This study demonstrated that alogliptin treatment significantly reduced postprandial levels of intestinally derived apo-B48–containing lipoproteins, which were induced by a conventional oral cookie loading test (28.5 g fat per person), and that alogliptin improved postprandial lipemia-induced endothelial dysfunction. Considering the significant association between the beneficial change in endothelial dysfunction and the decrease in TG-rich lipoproteins, cardiovascular risk, especially associated with postprandial lipemia, may be reduced with long-term treatment with alogliptin.
Our study with the oral cookie test showed that a greater increase in TG-rich lipoprotein, but not glucose, was correlated with postprandial FMD impairment in healthy volunteers. This study did not include people with impaired glucose tolerance and dyslipidemia. Our finding suggests that the impairment in endothelial dysfunction induced by postprandial lipemia is more common than that induced by postprandial hyperglycemia in the general population. As reported in other studies, postprandial hyperglycemia induces endothelial dysfunction, especially in patients with diabetes mellitus or glucose intolerance. In these patients, an increase in glucose is also associated with postprandial endothelial dysfunction . Furthermore, patients with diabetes mellitus often show dyslipidemia including postprandial hyperlipemia. Therefore, our results suggest that alogliptin therapy possibly improves glucose metabolism as well as postprandial hyperlipemia and postprandial endothelial dysfunction in patients with diabetes mellitus.
Previous studies showed that DPP-4 inhibitors such as vildagliptin and sitagliptin decrease postprandial TG, RLP-C, and apoB-48 levels after a fat-loading test in patients with type 2 diabetes [11, 12]; however, our study is the first to show that alogliptin reduces the postprandial increase in triglyceride-rich lipoproteins in non-obese nondiabetic subjects.
This study was not designed to examine the molecular mechanisms underlying the effect of alogliptin on postprandial hyperlipemia, but several mechanisms are possible. A study showed that GLP-1 influences intestinal TG absorption , potentially by inhibiting gastric lipase . Animal studies have shown that DPP-4 inhibition or GLP-1 receptor agonists significantly reduce intestinal secretion of TG, cholesterol, and apoB-48, suggesting that GLP-1 may directly regulate lipoprotein assembly or the secretion in enterocytes . As shown in our previous study, administration of ezetimibe, an inhibitor of cholesterol absorption, improves postprandial lipemia-induced endothelial dysfunction, mainly due to suppression of postprandial TG-rich lipoproteins . In our current study, the maximum decrease in FMD was significantly associated with the maximum change in TG, RLP-C, and apoB-48, but not glucose. Although further studies are needed to determine the extent to which decreased TG absorption and increased chylomicron clearance contribute to the alogliptin-induced reduction in postprandial lipid response, these findings support our concept that alogliptin markedly decreases the levels of postprandial TG-rich lipoproteins, resulting in prevention of postprandial lipemia-induced endothelial dysfunction.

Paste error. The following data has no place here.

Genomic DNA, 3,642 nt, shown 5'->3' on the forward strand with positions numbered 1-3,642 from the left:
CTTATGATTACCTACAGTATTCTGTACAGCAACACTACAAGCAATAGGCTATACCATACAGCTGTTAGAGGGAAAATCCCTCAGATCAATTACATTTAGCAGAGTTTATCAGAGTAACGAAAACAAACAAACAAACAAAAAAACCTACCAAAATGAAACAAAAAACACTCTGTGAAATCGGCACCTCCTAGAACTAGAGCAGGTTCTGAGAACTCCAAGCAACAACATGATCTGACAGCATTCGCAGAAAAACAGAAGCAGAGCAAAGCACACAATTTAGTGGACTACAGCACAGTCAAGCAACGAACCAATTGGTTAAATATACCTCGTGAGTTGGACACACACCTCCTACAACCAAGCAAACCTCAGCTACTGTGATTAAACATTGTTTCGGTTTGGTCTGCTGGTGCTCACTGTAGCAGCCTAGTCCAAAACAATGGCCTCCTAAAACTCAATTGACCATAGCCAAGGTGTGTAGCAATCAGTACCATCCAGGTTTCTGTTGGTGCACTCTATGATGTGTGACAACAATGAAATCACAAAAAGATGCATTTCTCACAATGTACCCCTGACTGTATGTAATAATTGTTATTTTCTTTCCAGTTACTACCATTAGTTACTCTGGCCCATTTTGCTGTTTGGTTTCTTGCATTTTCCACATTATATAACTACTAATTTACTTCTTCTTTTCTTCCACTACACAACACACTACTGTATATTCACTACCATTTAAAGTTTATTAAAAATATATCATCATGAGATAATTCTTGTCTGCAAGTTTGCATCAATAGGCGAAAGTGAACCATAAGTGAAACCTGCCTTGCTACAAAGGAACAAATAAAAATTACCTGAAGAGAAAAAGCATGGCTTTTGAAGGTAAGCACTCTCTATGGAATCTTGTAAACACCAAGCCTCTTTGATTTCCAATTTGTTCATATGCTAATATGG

Regarding another proposed mechanism of improvement in postprandial endothelial dysfunction, an increase in active GLP-1 after alogliptin administration may have direct favorable effects on vascular function. An experimental study reported that sitagliptin improves endothelial function and reduces proinflammatory cytokines and atherosclerosis in apoE-deficient mice . Another experimental study showed that a GLP-1 analog reduces oxidative stress in endothelial cells . A clinical study showed that vildagliptin improves endothelium-dependent vasodilatation as determined by plethysmography in patients with type 2 diabetes in a fasting state . Postprandial inflammation and oxidative stress, which are well known to affect the metabolism of nitric oxide and the release of vasoconstrictive mediators, result in endothelial dysfunction [5, 24]. In our study, we did not examine the effect of alogliptin on postprandial oxidative stress. We evaluated the levels of soluble VCAM-1 as a marker of vascular inflammation, but no significant difference was observed. Therefore, we cannot conclude whether the administration of alogliptin improves postprandial inflammation and oxidative stress. A previous study compared the effects of α-glucosidase inhibitors on postprandial glucose/lipid metabolism and endothelial dysfunction in patients with diabetes and showed that miglitol was better than voglibose regarding a greater reduction in triglyceride and a greater induction of GLP-1 . In addition, another study showed that a single dose of exenatide improves postprandial endothelial dysfunction in individuals with impaired glucose tolerance and recent-onset type 2 diabetes. These clinical studies indicate that GLP-1 has direct favorable effects on postprandial endothelial dysfunction . In our current study, no difference was observed between the alogliptin and control groups in glucose levels at 2 h, which was probably due to our use of healthy volunteers. Even though we did not compare alogliptin and other glycemic control agents in this study, a greater spike in GLP-1 after the fat-loading test and/or a greater secretion of GLP-1 after each meal for 1 week in the alogliptin group may have partly contributed to the protective effect on postprandial endothelial dysfunction.